Overheating and Heat Stress
Overheating and Heat Stress in Horses
with Gary P. Carlson, D.V.M., PhD.

Heat Stroke
Heat stroke or heat exhaustion may occur in resting horses confined to hot, poorly ventilated quarters. Often this problem develops in horses that are poorly conditioned and overexerted in hot and humid climates.

The clinical signs of heat stroke are depression, weakness, lack of appetite and a refusal to continue exercising. Pulse and respiratory rates increase and rectal temperature may rise to 106-110 degrees Fahrenheit (normal temperature is 98 to 101 degrees Fahrenheit). The capillary refill time may also be prolonged which can be checked by pressing a finger against the horse's gums. When the pressure is released, the white space should quickly return to pink color.

Despite elevated body temperature, the sweating response is inadequate, therefore, hot, dry skin is indicative of impending heat stroke. Depression and weakness may progress to ataxia (inability to coordinate voluntary muscular movement), collapse, convulsions, coma or death.

In treating heat stroke, it is essential to lower the body temperature rapidly. First, the horse should be moved into the shade in a well ventilated area and preferably made to stand in a breeze or in front of a fan. Cool to cold water should be applied to the horse with either a hose, sprayer, sponge or towel. Ice packs and cold alcohol leg wraps may be of additional help. The most effective way to cool the horse's body is to apply water or ice packs over the large superficial vessels of the legs, head and neck instead of the large muscle masses. With severely affected horses, however, applying water of the entire body may be the quickest and most effective means of cooling the body. Ice water enemas can also be effective in some situations to reduce critically high temperatures.

The Exhausted Horse Syndrome
Fatigue results from relatively brief maximal exercise as in racing, and exhaustion results from protracted submaximal exercise as in endurance riding. During short-term maximal exertion, energy is primarily generated by the anaerobic (without oxygen) metabolic breakdown of carbohydrates. Muscle energy stores deplete rapidly and fatigue correlates closely with the excessive production of lactic acid.

Recognition of severely exhausted horses is relatively simple. These animals are usually severely depressed and show little interest in food or water despite their apparent dehydration. Most continue to sweat, although at apparently reduced rates. Pulse and respiratory rates generally remain elevated, despite a rest period. The pulse may be weak, heart rhythm may be irregular, intestinal sounds are usually absent or markedly diminished and anal tone is lacking. Some horses may also develop spasmodic colic.

Horses with signs of severe exhaustion need to be treated by a veterinarian. Treatment may require prompt and vigorous fluid therapy to restore adequate volume, correct electrolyte deficits and provide ready sources of glucose (blood sugar) for metabolism. The principal problems in these horses are dehydration and sodium depletion, so rapid restoration of the fluid volume with sodium-containing replacement fluids is essential

Muscle Problems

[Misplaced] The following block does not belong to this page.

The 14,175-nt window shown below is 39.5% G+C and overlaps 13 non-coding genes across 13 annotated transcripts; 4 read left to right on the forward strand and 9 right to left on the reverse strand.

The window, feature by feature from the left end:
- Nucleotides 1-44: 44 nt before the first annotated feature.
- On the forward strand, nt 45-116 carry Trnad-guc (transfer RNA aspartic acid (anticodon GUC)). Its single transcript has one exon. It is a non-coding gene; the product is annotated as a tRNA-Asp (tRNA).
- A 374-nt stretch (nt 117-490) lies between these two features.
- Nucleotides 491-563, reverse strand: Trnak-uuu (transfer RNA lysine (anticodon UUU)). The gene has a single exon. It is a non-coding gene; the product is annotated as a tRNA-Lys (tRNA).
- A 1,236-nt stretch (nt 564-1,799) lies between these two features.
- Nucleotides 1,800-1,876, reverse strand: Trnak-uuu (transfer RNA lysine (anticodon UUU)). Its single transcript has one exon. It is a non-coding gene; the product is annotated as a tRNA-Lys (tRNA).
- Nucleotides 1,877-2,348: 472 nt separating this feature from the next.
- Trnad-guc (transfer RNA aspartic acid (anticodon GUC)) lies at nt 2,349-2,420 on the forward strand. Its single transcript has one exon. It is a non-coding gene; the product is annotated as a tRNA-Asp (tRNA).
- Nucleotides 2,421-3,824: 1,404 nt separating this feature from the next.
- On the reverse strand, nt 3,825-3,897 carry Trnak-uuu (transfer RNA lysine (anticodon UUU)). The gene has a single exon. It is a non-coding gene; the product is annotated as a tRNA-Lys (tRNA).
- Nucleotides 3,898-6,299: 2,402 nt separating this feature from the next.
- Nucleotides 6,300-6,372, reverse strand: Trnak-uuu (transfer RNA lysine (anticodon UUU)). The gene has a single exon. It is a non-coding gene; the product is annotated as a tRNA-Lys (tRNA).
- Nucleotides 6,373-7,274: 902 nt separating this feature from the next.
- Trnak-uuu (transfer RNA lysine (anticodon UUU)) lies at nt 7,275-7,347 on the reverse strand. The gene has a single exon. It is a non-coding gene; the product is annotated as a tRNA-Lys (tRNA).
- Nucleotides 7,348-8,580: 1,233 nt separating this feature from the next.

Exercising horses frequently develop muscle problems, most commonly seen as the tying-up syndrome (azoturia or "Monday Morning Disease") evidenced by sweating, stiffness in the hind end and reluctance to continue exercising. Recent studies have indicated that some forms of tying-up syndrome may be related to electrolyte imbalances. Screening tests using both blood and urine may be helpful for determining if electrolyte deficits exist and, if so, what type of electrolyte supplement would be beneficial.

Less severe muscle problems can also occur instead of tying-up. Among the muscle problems believed to be related to fluid and electrolyte imbalances are stiffness and pain associated with muscle cramping or spasms. These signs may represent one form of the exhaustive horse syndrome because muscle problems are more common in hot weather where dehydration and electrolyte imbalances play a role. These horses generally do not develop tying-up and the muscle cramping usually subsides with walking.

Those with tying-up syndrome in which damage to muscle fibers has occurred may become worse with walking. Muscle pain stiffness and sweating are generally more severe. Treatment consists of rest, analgesics, non-steroidal anti-inflammatory drugs such as bute, and fluid therapy to correct accumulated deficits and to assure adequate urine flow.

The medical problems associated with overheating and work stress in horses can be very serious. By recognizing the early signs of distress, one can initiate prompt treatment before it progresses too far. Rigorous training schedules several months before any competitive event are necessary to condition the entire horse's body. The extended training and conditioning period also provides a non-competitive period in which the horseman develops an understanding of what his horse can and cannot do.

Hot and humid weather create extra stress on a horse's system and horsemen should be particularly aware of their horses' physical responses during these conditions. If possible, avoid exercising during the heat of the day when temperatures and humidity are high. Horses should have access to shade, a well ventilated area, salt and clean feed and water. Clip long hair close if training continues in late fall or early spring. Experienced horsemen who know their mounts are often able to recognize impending problems and initiate proper care before the problem becomes serious.

Excerpts from paper prepared by Gary P. Carlson, D.V.M., Ph.D. through the Equine Research laboratory, School of Veterinary Medicine, U.C. Davis.